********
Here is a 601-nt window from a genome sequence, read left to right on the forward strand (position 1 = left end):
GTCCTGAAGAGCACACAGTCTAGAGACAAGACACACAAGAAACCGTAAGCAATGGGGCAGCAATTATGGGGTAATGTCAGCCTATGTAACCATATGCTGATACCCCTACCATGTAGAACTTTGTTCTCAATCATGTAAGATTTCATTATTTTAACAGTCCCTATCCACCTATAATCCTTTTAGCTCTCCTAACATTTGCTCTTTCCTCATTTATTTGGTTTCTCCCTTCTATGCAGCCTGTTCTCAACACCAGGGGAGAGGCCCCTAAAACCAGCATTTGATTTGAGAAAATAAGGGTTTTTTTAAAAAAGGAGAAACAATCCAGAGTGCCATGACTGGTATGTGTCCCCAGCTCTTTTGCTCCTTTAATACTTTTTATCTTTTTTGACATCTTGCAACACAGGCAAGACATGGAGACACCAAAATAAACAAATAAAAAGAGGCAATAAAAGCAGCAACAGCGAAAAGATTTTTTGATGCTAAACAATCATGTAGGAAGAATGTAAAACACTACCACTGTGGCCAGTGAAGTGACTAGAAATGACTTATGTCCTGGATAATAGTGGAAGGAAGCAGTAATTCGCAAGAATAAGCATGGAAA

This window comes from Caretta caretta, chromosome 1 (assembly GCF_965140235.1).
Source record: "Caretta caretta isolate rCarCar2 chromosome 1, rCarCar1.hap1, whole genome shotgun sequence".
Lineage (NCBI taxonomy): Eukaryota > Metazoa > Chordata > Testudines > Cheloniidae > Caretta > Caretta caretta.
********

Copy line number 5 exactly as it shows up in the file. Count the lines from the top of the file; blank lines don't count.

Lineage (NCBI taxonomy): Eukaryota > Metazoa > Chordata > Testudines > Cheloniidae > Caretta > Caretta caretta.